About five years ago when I was living in Leeds I remember picking up a flyer for a club night called ‘Comfort Zone’. The tagline was ‘an incredibly narrow range (of music) played by a number of twentysomething eternal students who are too damn obstinate to let go’. Unsurprisingly it was an indie night, and top of the list of bands played was Darren Hayman’s former band Hefner. But whilst Hefner may not have been musically ground-breaking, they nonetheless possessed a great deal of charm, playing spikey indie pop that packed a punch, with smart lyrics that could make you pogo up and down to the black comedy of heartache and frustration. Since Hefner disbanded in 2002, Hayman has continued turning the futility of life into dark indie pop songs as a solo artist.
January Songs was Darren Hayman’s ambitious 2011 project. During the first month of last year he set himself the challenge of writing a song for every day of the month and recording it on that day. He kept a record of this process via webcasts on the internet. The entire album was, and still is, available to listen to free online along with accompanying videos. The project clocks in at over three hours and is now to be released physically on limited edition CD format as an ‘anniversary edition’.
By Hayman’s own admission January Songs is not his best work. Evidently the pressure and time-constrictions inherent in the project would make producing a work of greatness pretty near to impossible. Hayman didn’t allow himself time for revision or editing and it is one long album. However the range of songs is pretty impressive, from stompy indie anthems such as album opener ‘It Was Over’, which recalls being dumped and abandoned by a lady friend, to the spoken word sleazy saxophone lament of ‘The Return’, which tells the tale of a relationship failing and idealism being crushed. Can we see a theme developing here? It can’t be said that there is ‘something for everyone’ on this record but there is probably something for most fans of twee indiepop.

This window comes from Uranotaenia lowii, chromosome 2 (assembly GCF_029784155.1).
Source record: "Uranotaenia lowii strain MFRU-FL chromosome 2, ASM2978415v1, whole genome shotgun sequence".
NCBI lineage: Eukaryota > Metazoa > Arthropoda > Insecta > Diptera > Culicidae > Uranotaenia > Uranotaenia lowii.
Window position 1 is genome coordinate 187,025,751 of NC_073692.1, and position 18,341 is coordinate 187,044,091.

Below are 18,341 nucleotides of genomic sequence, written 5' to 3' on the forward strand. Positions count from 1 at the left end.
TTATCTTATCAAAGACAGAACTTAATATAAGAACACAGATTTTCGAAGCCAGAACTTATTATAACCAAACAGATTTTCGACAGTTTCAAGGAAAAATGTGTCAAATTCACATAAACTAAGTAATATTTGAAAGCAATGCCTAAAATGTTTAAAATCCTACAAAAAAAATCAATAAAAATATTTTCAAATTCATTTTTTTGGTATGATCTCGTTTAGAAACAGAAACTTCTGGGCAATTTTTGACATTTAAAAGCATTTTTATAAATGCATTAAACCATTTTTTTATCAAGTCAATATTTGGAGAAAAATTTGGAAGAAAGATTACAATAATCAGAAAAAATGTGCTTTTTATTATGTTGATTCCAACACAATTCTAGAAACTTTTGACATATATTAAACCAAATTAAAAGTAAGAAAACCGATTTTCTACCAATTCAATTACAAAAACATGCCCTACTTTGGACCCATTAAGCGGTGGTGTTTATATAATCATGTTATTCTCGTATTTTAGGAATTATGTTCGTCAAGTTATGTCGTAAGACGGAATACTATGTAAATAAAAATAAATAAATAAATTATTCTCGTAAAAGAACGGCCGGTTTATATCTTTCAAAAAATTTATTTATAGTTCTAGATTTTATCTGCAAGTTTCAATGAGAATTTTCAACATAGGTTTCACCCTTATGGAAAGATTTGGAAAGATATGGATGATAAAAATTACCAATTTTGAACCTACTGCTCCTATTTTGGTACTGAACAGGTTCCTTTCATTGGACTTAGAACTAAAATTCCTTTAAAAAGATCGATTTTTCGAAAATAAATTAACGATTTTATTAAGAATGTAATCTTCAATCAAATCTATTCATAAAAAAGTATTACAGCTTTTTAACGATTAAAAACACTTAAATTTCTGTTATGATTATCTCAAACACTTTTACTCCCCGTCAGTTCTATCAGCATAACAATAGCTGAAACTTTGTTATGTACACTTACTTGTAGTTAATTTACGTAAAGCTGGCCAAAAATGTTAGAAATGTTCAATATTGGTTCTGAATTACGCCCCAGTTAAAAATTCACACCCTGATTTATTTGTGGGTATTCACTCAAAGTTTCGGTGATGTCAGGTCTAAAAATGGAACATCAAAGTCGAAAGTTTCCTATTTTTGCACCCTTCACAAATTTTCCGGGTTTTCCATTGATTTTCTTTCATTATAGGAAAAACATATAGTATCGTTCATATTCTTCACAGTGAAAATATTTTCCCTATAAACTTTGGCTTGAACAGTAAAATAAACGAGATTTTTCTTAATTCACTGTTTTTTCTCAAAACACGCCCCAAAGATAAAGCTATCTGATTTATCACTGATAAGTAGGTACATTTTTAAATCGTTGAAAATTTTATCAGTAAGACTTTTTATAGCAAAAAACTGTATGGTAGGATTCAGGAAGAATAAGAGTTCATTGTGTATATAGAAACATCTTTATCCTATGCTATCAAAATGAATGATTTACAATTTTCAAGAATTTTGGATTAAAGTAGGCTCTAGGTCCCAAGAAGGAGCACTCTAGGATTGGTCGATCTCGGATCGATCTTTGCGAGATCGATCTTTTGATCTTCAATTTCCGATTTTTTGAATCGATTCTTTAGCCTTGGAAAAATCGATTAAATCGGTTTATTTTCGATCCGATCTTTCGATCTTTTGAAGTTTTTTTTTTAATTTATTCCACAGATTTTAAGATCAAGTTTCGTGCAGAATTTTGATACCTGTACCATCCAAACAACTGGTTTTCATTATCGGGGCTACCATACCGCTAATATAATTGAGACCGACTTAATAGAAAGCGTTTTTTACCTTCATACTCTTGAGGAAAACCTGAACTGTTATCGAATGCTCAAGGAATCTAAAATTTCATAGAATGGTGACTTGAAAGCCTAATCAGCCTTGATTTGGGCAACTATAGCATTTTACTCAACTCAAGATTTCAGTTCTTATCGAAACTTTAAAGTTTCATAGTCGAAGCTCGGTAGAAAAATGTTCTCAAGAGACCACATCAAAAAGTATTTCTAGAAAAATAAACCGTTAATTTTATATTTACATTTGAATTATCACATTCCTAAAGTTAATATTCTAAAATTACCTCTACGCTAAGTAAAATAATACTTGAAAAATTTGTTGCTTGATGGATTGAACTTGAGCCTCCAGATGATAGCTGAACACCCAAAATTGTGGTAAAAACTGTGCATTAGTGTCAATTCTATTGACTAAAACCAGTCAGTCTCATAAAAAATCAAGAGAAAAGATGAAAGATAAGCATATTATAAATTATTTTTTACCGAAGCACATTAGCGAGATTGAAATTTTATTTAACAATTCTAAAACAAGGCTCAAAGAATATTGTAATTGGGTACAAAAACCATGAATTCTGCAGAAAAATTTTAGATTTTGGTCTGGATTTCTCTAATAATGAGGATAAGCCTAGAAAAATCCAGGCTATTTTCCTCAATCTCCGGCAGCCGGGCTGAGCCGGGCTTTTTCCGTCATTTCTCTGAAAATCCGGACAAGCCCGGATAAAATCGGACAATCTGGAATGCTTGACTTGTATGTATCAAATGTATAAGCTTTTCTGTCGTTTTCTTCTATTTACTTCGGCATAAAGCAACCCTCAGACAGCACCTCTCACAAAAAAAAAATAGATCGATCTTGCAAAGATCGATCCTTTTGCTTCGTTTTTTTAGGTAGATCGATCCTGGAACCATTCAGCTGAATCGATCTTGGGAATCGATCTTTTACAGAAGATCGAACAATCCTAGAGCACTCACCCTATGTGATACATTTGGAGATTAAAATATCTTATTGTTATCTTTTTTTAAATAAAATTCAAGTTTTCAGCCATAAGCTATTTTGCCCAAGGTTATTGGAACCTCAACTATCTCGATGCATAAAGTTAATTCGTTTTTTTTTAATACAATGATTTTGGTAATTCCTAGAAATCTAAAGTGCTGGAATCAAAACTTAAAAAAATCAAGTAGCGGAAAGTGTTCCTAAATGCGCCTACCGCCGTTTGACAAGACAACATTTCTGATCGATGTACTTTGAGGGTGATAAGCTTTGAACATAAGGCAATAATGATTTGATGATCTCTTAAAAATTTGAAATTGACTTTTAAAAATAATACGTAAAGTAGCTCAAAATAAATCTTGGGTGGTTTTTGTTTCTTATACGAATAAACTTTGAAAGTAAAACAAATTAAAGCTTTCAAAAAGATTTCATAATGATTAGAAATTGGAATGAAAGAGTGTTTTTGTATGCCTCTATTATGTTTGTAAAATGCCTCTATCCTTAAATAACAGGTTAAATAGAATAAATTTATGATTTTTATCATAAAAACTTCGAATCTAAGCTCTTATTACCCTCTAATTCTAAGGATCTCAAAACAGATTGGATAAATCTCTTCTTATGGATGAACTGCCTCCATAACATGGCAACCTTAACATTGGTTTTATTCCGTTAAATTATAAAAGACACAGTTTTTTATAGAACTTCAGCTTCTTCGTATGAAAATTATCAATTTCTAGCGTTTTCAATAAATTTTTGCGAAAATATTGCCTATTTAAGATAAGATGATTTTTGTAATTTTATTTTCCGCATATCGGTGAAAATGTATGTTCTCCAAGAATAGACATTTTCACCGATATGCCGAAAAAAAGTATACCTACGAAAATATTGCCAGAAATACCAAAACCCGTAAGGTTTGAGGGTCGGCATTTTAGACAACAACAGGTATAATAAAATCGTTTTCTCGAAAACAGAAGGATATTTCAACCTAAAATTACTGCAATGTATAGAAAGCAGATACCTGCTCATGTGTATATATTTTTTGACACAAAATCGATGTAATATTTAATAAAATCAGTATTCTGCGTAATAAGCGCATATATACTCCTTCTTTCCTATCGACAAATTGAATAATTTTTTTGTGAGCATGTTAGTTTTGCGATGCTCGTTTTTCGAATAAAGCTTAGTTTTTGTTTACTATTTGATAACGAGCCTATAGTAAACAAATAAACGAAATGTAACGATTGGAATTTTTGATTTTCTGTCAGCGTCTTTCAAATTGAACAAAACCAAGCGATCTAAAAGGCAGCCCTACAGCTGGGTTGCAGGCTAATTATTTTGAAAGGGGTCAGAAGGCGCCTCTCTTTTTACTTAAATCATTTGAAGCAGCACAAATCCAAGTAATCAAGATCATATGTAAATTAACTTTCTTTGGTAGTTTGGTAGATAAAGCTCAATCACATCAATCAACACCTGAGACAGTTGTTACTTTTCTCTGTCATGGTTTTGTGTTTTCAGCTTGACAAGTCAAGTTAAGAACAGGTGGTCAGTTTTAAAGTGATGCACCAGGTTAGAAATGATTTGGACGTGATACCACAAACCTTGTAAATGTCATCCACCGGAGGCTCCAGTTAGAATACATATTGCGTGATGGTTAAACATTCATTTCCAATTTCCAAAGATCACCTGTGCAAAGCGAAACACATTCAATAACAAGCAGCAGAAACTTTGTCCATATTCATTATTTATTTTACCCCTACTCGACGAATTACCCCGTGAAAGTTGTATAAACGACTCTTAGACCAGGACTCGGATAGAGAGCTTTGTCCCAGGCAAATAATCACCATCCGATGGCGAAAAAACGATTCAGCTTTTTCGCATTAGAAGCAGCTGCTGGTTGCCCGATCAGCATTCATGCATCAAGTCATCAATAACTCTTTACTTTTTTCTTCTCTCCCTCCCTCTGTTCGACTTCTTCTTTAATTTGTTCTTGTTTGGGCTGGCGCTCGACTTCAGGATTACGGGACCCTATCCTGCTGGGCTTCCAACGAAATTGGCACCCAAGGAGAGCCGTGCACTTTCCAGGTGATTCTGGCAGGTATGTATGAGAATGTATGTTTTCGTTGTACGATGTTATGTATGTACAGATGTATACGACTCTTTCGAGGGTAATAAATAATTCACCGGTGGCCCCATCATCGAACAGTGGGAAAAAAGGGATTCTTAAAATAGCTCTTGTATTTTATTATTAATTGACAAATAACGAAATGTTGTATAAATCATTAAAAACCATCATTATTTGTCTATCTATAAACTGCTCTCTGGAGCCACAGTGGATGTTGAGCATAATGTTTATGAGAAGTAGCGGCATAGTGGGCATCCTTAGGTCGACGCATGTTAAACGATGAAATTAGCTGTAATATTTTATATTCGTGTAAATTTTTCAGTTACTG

‘Nothing At All’ is an obvious stand-out track. It’s recorded live in London at the Lexington with an audience singing along anthemically to lyrics about life’s struggles. The chorus is a super lo-fi version of get-sweaty-and-connect-with-your-fellow-man-rock and fun it is too. Tracks such as ‘Esplanade Drive’, ‘Bad Technology’ and ‘I Know I Fucked Up’ (sung and co-written by Allo Darling’s Elizabeth Morris) are more subtle spikey pondering laments which render feelings of isolation, especially in the case of the latter, and could bring one’s serotonin levels right down. But who needs serotonin anyway?
I admit that by song 25 I was starting to get a little fatigued, particularly as Hayman’s subject matter is relentlessly bleak and whimsical. But under the circumstances Hayman did pretty well, and if angsty indie boys are your bag then there will certainly be some tracks amongst the 30 day project to rouse your interests or make you feel a deep sense of remorse for everything you messed up. Or both.
7Len Lukowska's Score